It therefore makes the delivery of benefits and entitlements anything but streamlined or successful.

Promise 3: Collecting Taxes, preventing tax evasion, widening the tax net

Mukul Rohatgi, Attorney General reportedly told the Supreme Court “We have found a number of PAN cards being used to divert funds to shell companies. To prevent this, the only option is to make Aadhaar card mandatory.”

The Minister for State in the Ministry of Finance had informed the Rajya Sabha on 31st March 2007 that the number of persons having duplicate PANs in 13.1 lakhs. This is just about 4 percent of those who filed returns in 2012-13. On 22nd April 2016 the cancelled PAN cards were 11,56,894.

The Minister explained that duplicate PAN cards were allotted due to incorrect data entry, multiple applications by the same person with varying particulars and allotment both on the basis of PAN application and the return of income. Clearly Aadhaar has played no role in identifying duplicates.

The Aadhaar database has entries to ghosts and duplicates including those issued in the name of gods, animals and plants. As already highlighted, the use of the Aadhaar database that has never been cleaned of duplicates and ghosts to create new PAN cards will end up including ghosts in the new database and facilitate the very tax evasion that the government wishes to avoid.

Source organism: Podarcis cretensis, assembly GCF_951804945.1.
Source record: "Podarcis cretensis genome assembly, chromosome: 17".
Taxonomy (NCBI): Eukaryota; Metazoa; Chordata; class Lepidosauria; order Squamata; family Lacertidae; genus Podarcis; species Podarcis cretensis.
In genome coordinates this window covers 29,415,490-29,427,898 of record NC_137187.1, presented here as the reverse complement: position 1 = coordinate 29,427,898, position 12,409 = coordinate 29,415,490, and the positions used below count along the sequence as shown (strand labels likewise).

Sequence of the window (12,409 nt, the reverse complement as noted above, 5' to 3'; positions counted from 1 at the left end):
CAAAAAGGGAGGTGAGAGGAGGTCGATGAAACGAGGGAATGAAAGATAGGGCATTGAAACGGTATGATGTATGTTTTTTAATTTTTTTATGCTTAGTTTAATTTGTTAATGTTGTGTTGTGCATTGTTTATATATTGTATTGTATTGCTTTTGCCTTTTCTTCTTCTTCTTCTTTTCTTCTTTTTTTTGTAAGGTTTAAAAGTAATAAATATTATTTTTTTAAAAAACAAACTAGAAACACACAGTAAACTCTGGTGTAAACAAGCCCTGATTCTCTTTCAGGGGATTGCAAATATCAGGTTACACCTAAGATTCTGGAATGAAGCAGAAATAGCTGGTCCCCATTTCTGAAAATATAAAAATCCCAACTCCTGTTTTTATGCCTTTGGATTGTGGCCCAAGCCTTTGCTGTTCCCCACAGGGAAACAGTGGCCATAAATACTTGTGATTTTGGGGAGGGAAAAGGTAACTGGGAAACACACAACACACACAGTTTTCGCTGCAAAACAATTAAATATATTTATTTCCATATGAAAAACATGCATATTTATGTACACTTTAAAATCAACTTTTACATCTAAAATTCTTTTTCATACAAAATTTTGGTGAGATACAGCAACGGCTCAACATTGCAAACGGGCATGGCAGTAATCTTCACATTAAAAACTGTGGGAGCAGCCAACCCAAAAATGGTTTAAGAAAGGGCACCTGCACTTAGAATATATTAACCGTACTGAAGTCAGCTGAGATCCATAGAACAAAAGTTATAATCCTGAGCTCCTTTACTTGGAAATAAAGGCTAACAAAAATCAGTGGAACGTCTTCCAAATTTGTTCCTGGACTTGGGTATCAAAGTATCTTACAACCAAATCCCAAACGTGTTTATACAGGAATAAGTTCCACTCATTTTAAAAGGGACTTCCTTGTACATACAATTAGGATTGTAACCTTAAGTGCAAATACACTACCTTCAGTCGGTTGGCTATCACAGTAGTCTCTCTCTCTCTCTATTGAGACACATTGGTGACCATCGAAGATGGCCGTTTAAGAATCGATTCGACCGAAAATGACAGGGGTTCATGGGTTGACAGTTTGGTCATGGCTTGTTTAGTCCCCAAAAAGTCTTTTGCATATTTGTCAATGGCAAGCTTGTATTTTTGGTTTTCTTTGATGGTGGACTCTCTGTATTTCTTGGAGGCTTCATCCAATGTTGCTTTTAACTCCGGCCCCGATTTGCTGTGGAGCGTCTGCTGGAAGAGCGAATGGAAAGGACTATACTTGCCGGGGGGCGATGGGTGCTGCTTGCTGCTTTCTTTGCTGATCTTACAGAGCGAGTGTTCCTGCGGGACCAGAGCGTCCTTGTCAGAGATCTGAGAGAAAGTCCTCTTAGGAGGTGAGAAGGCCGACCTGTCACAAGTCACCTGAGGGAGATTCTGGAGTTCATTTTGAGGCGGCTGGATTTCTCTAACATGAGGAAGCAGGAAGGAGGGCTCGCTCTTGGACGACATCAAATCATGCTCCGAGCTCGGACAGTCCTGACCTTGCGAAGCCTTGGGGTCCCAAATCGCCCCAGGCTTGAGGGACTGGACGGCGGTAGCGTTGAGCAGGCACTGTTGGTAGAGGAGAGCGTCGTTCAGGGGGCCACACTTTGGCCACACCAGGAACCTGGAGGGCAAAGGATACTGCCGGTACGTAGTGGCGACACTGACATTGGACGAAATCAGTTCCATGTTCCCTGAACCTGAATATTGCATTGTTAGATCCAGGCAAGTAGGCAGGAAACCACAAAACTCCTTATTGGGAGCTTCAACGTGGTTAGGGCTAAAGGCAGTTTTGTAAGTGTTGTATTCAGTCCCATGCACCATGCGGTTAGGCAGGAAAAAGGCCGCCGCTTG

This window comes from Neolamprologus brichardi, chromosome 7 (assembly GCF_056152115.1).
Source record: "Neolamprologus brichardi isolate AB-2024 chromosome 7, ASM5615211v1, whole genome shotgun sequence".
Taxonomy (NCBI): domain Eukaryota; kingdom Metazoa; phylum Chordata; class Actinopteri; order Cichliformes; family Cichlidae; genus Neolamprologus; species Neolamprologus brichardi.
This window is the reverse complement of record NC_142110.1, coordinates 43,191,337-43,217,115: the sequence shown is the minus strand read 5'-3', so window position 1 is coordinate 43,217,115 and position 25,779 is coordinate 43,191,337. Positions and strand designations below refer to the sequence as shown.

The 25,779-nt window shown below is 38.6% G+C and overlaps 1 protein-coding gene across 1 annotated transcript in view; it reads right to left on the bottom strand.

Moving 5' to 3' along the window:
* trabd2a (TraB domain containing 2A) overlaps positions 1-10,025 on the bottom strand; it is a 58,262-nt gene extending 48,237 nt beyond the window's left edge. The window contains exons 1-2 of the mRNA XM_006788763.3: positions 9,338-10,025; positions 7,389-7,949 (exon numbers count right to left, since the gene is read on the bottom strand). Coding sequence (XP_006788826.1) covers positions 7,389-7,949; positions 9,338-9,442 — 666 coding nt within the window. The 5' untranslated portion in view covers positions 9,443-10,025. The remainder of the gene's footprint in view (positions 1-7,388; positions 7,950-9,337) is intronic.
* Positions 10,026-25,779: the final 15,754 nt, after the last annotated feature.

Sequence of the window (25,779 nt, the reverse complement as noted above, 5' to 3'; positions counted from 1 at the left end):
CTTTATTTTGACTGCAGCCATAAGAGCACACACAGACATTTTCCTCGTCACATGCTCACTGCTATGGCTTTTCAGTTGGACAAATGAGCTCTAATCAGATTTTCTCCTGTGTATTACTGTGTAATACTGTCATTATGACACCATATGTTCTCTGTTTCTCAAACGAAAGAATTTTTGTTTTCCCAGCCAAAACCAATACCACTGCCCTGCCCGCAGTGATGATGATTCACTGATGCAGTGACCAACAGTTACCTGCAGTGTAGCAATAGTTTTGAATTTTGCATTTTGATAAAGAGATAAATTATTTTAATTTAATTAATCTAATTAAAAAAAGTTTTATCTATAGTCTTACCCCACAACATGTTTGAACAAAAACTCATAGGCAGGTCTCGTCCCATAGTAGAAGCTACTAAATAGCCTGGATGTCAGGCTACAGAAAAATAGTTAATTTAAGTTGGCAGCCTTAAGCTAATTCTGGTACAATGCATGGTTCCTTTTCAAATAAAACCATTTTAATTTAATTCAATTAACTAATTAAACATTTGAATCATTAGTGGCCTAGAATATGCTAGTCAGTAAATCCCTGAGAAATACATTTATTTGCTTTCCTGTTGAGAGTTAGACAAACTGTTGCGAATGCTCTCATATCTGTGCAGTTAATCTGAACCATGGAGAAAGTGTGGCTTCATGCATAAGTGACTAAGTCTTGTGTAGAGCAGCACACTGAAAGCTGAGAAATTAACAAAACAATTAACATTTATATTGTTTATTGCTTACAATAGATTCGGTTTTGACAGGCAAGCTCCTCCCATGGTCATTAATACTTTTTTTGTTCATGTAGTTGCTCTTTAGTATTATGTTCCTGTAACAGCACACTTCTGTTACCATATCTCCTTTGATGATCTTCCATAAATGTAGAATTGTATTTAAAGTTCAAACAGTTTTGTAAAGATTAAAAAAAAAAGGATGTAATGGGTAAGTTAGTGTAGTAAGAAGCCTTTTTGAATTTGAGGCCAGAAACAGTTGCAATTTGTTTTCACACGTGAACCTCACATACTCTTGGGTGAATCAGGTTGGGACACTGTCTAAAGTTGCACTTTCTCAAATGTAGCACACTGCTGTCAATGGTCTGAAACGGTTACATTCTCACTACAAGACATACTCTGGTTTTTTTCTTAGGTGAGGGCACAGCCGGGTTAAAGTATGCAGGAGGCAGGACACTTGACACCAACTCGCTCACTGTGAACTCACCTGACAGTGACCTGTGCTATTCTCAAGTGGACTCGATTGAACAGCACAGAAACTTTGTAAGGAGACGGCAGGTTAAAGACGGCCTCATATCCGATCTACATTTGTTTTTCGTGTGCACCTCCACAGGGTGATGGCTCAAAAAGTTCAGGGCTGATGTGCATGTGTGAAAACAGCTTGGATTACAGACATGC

Promise 4: Financial inclusion

Nandan Nilekani describes the “whats-app” moment of Indian banking where “One can visualise a future where every adult Indian has an Aadhaar number, a smartphone and a bank account. Already over 280 million Indian residents have an Aadhaar-linked bank account.”

The Crime Branch of Delhi Police, registered a FIR under sections 409, 419, 120B of the Indian Penal Code and section 66 and 66C of the Information Technology Act against Axis Bank, e-Mudra for actually doing presence less transactions. According to the UIDAI, they used a previously stored biometric to authenticate transactions in the absence of a person. This indicates that Aadhaar banking makes individuals completely vulnerable to frauds.

Raising concerns that Jan Dhan accounts, opened with Aadhaar as the sole KYC, can be misused by “money mules”, RBI had warned in May 2016 they are “very vulnerable” to frauds.